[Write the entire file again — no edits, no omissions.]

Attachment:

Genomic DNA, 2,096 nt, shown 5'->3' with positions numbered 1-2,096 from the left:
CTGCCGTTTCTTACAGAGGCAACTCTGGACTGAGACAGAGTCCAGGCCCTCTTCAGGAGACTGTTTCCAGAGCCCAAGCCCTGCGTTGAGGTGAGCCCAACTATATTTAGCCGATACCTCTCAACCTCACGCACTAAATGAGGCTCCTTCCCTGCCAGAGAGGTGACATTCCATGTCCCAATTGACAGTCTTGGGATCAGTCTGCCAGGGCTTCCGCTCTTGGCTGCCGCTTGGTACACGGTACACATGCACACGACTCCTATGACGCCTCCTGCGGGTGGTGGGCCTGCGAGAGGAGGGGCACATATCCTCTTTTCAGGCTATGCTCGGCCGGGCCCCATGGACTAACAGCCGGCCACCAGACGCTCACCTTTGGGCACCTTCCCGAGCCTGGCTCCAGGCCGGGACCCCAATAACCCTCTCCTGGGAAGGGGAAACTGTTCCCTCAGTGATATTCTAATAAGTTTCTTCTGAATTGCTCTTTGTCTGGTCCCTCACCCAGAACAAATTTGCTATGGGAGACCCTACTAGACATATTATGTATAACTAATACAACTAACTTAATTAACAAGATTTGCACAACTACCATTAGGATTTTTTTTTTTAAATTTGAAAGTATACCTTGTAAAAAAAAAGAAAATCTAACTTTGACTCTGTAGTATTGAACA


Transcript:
Genomic DNA, 2,096 nt, shown 5'->3' with positions numbered 1-2,096 from the left:
CTGCCGTTTCTTACAGAGGCAACTCTGGACTGAGACAGAGTCCAGGCCCTCTTCAGGAGACTGTTTCCAGAGCCCAAGCCCTGCGTTGAGGTGAGCCCAACTATATTTAGCCGATACCTCTCAACCTCACGCACTAAATGAGGCTCCTTCCCTGCCAGAGAGGTGACATTCCATGTCCCAATTGACAGTCTTGGGATCAGTCTGCCAGGGCTTCCGCTCTTGGCTGCCGCTTGGTACACGGTACACATGCACACGACTCCTATGACGCCTCCTGCGGGTGGTGGGCCTGCGAGAGGAGGGGCACATATCCTCTTTTCAGGCTATGCTCGGCCGGGCCCCATGGACTAACAGCCGGCCACCAGACGCTCACCTTTGGGCACCTTCCCGAGCCTGGCTCCAGGCCGGGACCCCAATAACCCTCTCCTGGGAAGGGGAAACTGTTCCCTCAGTGATATTCTAATAAGTTTCTTCTGAATTGCTCTTTGTCTGGTCCCTCACCCAGAACAAATTTGCTATGGGAGACCCTACTAGACATATTATGTATAACTAATACAACTAACTTAATTAACAAGATTTGCACAACTACCATTAGGATTTTTTTTTTTAAATTTGAAAGTATACCTTGTAAAAAAAAAGAAAATCTAACTTTGACTCTGTAGTATTGAACA